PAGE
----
Against a defense that had the top two players in the upcoming NFL draft in defensive end Courtney Brown and linebacker Lavar Arrington and another All-American in linebacker Brandon Short, Minnesota was able to convert a fourth down and 16 and also had a 46-yard pass completion to put the Gophers in field goal range on the final drive.
This was Penn State’s most devastating defeat ever at Beaver Stadium.
This was Penn State’s greatest offense, maybe college football’s finest ever, giving its most memorable performance at home, one that Nittany Lion and Buckeye fans still haven’t forgotten. The Nittany Lions weren’t playing just another homecoming patsy but rather Ohio State. The Buckeyes, with stars like Eddie George, Bobby Hoying and Joey Galloway, came into the game ranked No. 14 in the country and would finish the year No. 9 in the coaches' poll.
In front of a homecoming crowd of 97,079, No. 1 ranked Penn State had their way with the Buckeyes racking up 572 yards in total offense and easily could have had more. Davey O’Brien winner Kerry Collins was 19 for 23 passing for 265 yards and two touchdowns and All-American running back Ki-Jana Carter rushed for 137 yards and 19 carries and four touchdowns. It was Ohio State’s worst loss since 1946.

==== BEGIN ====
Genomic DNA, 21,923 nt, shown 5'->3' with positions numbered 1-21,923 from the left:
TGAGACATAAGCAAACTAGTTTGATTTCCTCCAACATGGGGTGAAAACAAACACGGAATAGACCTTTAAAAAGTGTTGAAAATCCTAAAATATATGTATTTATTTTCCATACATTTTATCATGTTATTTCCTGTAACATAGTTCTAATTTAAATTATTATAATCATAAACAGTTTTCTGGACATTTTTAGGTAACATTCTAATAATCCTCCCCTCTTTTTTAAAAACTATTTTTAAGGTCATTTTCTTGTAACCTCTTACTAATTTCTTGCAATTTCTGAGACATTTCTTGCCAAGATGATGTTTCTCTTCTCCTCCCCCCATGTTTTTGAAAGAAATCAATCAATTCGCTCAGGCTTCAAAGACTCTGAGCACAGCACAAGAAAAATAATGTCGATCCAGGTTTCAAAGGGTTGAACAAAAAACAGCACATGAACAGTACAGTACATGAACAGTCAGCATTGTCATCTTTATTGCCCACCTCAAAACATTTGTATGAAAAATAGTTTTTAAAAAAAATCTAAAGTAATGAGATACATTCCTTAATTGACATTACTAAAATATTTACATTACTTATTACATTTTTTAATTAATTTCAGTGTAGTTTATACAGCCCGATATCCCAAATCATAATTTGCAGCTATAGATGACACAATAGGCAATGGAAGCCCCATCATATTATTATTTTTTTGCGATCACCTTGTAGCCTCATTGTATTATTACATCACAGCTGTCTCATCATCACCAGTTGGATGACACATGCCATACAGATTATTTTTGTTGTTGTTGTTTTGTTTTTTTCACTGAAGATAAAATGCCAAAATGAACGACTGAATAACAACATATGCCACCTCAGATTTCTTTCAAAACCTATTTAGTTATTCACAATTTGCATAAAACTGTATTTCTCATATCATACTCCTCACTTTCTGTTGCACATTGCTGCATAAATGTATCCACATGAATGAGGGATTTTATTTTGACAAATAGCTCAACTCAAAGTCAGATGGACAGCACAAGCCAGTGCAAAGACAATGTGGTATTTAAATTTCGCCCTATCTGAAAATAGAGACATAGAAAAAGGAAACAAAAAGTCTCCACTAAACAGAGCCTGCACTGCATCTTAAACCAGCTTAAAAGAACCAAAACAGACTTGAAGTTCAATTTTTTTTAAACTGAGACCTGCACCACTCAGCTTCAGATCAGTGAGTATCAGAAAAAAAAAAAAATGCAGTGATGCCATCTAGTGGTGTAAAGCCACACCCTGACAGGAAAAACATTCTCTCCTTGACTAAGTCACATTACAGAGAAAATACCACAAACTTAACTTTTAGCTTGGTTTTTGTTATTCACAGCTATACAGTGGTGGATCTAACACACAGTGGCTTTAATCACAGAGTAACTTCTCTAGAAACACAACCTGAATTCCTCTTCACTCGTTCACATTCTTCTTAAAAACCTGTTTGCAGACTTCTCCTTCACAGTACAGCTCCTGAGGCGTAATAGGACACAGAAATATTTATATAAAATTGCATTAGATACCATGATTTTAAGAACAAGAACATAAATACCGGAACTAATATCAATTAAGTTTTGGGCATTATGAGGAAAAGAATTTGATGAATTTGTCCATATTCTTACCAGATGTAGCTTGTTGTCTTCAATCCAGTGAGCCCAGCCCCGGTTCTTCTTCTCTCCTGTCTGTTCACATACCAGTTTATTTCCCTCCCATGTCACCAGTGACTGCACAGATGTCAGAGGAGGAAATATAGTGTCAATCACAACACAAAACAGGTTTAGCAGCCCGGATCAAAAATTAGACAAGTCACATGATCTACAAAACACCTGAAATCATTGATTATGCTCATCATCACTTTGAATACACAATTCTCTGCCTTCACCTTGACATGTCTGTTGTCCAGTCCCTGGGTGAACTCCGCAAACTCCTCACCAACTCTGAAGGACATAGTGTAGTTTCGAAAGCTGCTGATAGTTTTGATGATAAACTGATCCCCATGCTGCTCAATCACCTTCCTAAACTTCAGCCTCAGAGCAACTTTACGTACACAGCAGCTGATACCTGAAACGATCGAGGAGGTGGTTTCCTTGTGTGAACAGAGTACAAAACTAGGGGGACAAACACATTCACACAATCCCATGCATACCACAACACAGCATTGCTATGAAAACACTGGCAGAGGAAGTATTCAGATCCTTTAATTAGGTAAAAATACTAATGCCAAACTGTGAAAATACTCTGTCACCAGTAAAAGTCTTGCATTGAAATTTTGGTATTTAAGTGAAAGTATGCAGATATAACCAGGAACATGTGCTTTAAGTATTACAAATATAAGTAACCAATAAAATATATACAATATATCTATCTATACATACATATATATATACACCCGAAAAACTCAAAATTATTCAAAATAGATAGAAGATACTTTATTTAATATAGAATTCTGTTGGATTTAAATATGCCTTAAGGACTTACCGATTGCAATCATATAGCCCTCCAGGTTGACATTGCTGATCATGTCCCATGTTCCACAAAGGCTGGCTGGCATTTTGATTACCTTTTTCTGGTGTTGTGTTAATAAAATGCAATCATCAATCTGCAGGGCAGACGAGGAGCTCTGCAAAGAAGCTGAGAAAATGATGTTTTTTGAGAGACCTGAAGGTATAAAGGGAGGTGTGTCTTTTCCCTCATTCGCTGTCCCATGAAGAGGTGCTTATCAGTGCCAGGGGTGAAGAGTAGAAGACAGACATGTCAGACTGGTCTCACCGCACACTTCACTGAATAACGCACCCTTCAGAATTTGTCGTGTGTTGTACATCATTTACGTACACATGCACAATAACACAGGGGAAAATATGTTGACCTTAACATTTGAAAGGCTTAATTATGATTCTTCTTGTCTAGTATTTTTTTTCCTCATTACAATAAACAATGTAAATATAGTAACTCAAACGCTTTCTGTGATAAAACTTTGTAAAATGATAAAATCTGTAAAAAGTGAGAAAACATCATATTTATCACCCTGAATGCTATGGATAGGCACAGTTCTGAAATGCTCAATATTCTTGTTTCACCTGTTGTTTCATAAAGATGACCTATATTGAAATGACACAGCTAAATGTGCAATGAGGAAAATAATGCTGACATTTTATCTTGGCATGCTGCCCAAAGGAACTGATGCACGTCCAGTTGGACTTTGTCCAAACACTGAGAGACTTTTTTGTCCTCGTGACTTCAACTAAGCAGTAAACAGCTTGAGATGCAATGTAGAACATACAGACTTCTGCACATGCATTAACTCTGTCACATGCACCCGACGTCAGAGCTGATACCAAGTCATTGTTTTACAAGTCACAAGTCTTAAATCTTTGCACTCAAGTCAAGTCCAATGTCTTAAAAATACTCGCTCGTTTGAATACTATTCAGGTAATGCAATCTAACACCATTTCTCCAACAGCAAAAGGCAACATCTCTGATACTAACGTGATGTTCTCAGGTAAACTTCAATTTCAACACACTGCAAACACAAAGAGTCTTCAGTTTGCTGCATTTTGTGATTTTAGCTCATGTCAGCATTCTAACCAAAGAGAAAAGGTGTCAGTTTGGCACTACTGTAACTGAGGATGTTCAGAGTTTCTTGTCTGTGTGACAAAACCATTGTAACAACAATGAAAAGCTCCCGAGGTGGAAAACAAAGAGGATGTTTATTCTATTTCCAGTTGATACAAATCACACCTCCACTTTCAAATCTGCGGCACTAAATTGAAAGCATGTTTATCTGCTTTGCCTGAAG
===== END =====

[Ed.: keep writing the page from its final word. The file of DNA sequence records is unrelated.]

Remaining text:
What Penn State fans also remember about this game was despite beating Ohio State by 49 points — and that it could have been even more lopsided — it wasn’t enough to keep Penn State from dropping to No. 2 in the rankings as No. 3 Nebraska beat No. 2 Colorado the same day and leapfrogged the Nittany Lions in the polls.
Those in attendance knew they were watching college football history right before their eyes and something that may never be achieved again. They saw a coach at the NCAA’s highest level winning his 400th game, and they all came with the same school.